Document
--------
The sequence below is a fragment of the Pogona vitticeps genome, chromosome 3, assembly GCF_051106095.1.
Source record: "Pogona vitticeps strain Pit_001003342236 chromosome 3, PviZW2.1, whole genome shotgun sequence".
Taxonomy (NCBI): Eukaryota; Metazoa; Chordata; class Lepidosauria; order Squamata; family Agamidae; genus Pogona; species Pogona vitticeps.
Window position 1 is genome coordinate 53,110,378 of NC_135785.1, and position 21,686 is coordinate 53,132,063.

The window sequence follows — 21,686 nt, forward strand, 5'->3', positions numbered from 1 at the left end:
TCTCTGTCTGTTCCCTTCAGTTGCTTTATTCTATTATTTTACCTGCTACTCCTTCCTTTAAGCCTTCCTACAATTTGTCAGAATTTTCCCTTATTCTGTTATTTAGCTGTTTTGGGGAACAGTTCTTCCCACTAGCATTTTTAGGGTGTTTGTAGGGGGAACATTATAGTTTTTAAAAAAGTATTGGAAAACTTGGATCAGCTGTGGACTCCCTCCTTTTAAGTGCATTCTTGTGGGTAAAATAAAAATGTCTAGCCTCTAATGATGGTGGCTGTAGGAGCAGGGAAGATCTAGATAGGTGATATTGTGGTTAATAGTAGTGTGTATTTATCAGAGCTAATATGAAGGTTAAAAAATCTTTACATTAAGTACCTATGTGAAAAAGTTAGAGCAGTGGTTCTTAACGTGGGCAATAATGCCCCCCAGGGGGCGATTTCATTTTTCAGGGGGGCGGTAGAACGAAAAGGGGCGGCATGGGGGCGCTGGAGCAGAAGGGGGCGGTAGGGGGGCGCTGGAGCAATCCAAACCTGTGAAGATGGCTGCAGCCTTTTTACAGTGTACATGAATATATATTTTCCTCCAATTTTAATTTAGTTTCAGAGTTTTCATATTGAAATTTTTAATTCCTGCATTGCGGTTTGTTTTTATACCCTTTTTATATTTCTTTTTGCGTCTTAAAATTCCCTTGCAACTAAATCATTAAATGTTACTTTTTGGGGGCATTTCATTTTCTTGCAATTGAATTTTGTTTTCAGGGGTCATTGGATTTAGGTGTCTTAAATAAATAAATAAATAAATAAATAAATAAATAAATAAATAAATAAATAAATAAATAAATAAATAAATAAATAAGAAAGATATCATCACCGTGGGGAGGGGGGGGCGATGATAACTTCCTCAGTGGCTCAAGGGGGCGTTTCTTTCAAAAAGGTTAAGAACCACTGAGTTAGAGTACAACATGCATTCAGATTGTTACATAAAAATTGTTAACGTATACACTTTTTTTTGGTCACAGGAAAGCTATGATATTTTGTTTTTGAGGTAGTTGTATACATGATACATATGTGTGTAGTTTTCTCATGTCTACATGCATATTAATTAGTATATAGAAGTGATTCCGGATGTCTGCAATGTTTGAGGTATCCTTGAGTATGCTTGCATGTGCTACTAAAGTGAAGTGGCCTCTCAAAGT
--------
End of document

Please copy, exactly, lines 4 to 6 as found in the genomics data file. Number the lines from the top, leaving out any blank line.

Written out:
Window position 1 is genome coordinate 53,110,378 of NC_135785.1, and position 21,686 is coordinate 53,132,063.

The window sequence follows — 21,686 nt, forward strand, 5'->3', positions numbered from 1 at the left end:
TCTCTGTCTGTTCCCTTCAGTTGCTTTATTCTATTATTTTACCTGCTACTCCTTCCTTTAAGCCTTCCTACAATTTGTCAGAATTTTCCCTTATTCTGTTATTTAGCTGTTTTGGGGAACAGTTCTTCCCACTAGCATTTTTAGGGTGTTTGTAGGGGGAACATTATAGTTTTTAAAAAAGTATTGGAAAACTTGGATCAGCTGTGGACTCCCTCCTTTTAAGTGCATTCTTGTGGGTAAAATAAAAATGTCTAGCCTCTAATGATGGTGGCTGTAGGAGCAGGGAAGATCTAGATAGGTGATATTGTGGTTAATAGTAGTGTGTATTTATCAGAGCTAATATGAAGGTTAAAAAATCTTTACATTAAGTACCTATGTGAAAAAGTTAGAGCAGTGGTTCTTAACGTGGGCAATAATGCCCCCCAGGGGGCGATTTCATTTTTCAGGGGGGCGGTAGAACGAAAAGGGGCGGCATGGGGGCGCTGGAGCAGAAGGGGGCGGTAGGGGGGCGCTGGAGCAATCCAAACCTGTGAAGATGGCTGCAGCCTTTTTACAGTGTACATGAATATATATTTTCCTCCAATTTTAATTTAGTTTCAGAGTTTTCATATTGAAATTTTTAATTCCTGCATTGCGGTTTGTTTTTATACCCTTTTTATATTTCTTTTTGCGTCTTAAAATTCCCTTGCAACTAAATCATTAAATGTTACTTTTTGGGGGCATTTCATTTTCTTGCAATTGAATTTTGTTTTCAGGGGTCATTGGATTTAGGTGTCTTAAATAAATAAATAAATAAATAAATAAATAAATAAATAAATAAATAAATAAATAAATAAATAAATAAATAAATAAGAAAGATATCATCACCGTGGGGAGGGGGGGGCGATGATAACTTCCTCAGTGGCTCAAGGGGGCGTTTCTTTCAAAAAGGTTAAGAACCACTGAGTTAGAGTACAACATGCATTCAGATTGTTACATAAAAATTGTTAACGTATACACTTTTTTTTGGTCACAGGAAAGCTATGATATTTTGTTTTTGAGGTAGTTGTATACATGATACATATGTGTGTAGTTTTCTCATGTCTACATGCATATTAATTAGTATATAGAAGTGATTCCGGATGTCTGCAATGTTTGAGGTATCCTTGAGTATGCTTGCATGTGCTACTAAAGTGAAGTGGCCTCTCAAAGT